FindLaw Blotter - The Findlaw Crime and Criminals Blog

FindLaw Blotter - Crime Blog - Crime News - The FindLaw Crime and Criminals Blog

The police are at your door. They want to questions you because you're suspected of a crime.

Yikes! Your first instinct may be to tell them about everything, including the time in third grade when you stole your teacher's candy. Or, you may want to bolt and run.

If you ever become implicated in criminal investigation, here are some tips you can follow:

Are you in Oregon right now? Do you notice that pungent scent in the air? It's probably the scent of legal recreational marijuana.

Last year, Oregonians voted to make recreational use of marijuana legal. Today, Oregon residents can legally light up recreationally for the first time!

Oregon's Measure 91 went into effect today. Here is what you need to know:

A burglar smashed your living room window to break into your home. While he was in the process of taking your flat screen television off the wall, he steps on your kid's toy car and falls on his back, spraining it. The TV then falls on his face breaking his nose. To add insult to injury, the burglar is now suing you for his injuries!

Can a burglar really sue the homeowner for injuries during a break in?

What Are Good Time Credits?

For all but the worst offenders, most convicted prisoners don't spend their whole sentence in prison. Many are released early because of good time credits for good behavior or for working.

What are good time credits?

Has someone hacked your computer? Did someone steal your password? You probably have Alex Yucel and his Blackshades malware to blame.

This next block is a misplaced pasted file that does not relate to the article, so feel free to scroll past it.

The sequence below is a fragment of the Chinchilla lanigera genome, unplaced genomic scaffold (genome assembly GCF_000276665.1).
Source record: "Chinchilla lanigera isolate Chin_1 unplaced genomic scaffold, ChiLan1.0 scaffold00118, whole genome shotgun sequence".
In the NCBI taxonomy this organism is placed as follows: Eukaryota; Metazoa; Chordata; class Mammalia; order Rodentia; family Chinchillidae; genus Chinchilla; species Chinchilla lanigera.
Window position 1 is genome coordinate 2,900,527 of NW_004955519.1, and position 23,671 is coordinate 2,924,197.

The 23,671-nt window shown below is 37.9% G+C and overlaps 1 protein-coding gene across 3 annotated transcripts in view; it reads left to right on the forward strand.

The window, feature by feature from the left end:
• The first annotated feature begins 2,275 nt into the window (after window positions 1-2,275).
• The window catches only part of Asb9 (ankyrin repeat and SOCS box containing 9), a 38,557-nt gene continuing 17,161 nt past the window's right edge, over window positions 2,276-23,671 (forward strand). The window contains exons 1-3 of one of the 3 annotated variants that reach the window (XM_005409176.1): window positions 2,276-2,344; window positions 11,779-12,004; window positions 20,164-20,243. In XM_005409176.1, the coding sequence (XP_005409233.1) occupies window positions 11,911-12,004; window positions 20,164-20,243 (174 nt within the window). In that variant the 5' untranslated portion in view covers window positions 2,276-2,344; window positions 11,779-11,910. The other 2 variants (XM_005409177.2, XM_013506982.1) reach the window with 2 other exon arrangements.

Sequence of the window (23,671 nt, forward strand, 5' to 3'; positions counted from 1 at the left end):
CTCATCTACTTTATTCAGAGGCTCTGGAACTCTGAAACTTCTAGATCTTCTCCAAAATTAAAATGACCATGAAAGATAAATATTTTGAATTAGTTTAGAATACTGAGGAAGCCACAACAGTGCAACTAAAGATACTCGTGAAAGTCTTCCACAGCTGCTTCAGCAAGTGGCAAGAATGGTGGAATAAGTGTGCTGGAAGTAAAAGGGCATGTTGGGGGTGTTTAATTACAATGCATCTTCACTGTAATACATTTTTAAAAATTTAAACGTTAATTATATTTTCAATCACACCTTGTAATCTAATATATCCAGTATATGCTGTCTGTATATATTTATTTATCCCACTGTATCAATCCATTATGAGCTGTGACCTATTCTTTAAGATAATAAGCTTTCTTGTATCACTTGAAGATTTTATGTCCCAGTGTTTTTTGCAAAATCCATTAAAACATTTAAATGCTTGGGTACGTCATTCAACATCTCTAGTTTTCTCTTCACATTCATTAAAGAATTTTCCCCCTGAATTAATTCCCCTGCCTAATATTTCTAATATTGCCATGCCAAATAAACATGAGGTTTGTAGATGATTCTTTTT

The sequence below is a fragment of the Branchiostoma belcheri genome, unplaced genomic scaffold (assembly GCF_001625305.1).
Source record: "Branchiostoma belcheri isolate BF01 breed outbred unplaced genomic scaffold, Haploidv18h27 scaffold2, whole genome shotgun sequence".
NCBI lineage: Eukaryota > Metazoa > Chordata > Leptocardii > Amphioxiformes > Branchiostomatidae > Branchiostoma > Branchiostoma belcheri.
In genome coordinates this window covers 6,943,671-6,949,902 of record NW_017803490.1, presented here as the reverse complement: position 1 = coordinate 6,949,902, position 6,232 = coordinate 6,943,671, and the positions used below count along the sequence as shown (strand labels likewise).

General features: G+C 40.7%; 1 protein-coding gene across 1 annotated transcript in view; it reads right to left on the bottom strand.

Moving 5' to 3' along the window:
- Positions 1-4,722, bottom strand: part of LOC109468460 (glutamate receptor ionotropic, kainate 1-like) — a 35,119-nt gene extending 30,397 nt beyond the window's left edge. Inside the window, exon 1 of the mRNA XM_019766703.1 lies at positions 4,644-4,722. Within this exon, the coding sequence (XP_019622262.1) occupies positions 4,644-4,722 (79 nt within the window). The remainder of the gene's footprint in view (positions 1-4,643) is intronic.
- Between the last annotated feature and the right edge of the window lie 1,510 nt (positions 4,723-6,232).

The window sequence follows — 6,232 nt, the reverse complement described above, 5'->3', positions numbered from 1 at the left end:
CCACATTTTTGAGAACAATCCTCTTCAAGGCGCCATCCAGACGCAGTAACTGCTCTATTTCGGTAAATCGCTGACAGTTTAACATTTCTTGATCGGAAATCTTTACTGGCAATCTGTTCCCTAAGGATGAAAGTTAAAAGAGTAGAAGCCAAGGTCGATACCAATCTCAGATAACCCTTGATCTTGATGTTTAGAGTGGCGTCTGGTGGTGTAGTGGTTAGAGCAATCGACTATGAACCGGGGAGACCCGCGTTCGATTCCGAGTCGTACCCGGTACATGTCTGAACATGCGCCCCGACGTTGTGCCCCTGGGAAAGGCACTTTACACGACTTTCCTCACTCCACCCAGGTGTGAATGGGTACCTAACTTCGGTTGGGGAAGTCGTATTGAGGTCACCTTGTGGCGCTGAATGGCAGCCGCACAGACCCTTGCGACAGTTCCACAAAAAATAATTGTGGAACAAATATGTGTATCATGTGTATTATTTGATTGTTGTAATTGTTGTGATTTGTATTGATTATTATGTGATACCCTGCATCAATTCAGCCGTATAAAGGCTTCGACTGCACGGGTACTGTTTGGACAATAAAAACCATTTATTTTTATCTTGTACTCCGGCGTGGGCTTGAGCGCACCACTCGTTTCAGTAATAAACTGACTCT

The co-creator of malware technology has been sentenced to prison for hacking after pleading guilty earlier this year.

Although a jury handed down the death penalty last month, a judge formally sentenced Dzhokhar Tsarnaev to death today for his role in the Boston Marathon bombing that killed three and injured hundreds more.

While the sentencing in some ways felt like a mere formality, it was noteworthy for those who spoke during the nearly four hour hearing. Two dozen survivors and family members of the victims were allowed to give victim impact statements, and Tsarnaev himself addressed the court and the victims for the first time.

Got a speeding ticket? Your insurance could go up. Got a DUI? Definitely get ready to pay more each month.

What if you got a parking ticket or other non-moving violation? Will non-moving violations cause your insurance rate to go up?

The day after Dylann Roof killed nine people in a historically black church in Charleston, South Carolina, we speculated about whether he would be charged with a hate crime or an act of domestic terrorism. After all, the Department of Justice (DOJ) had already announced its own hate crime investigation.

As it turns out, Roof so far has only been charged with nine counts of murder and an associated weapons charge. So what about the hate crime and terrorism charges?

The days of Dog the Bounty Hunter being a household icon may be over. While the profession was glorified for eight seasons on A&E (as much for the eponymous Duane "Dog" Chapman's hair a sunglass choices as the hot pursuit of criminal suspects), recent events have begun to cast bail enforcement agents in a more negative light.

The killing of country singer Randy Howard and a John Oliver segment about the bail process have left many wondering whether it's wise to have a largely unregulated, pseudo-police force hunting people who skipped a court date for money. So who are these bounty hunters and how much power do they have?

Nobody likes to be caught red handed, but police seem to be especially touchy.

The city of Detroit is being sued by two college students who claim that police beat and arrested them, and destroyed their cell phones -- all over recording officers arresting a third man.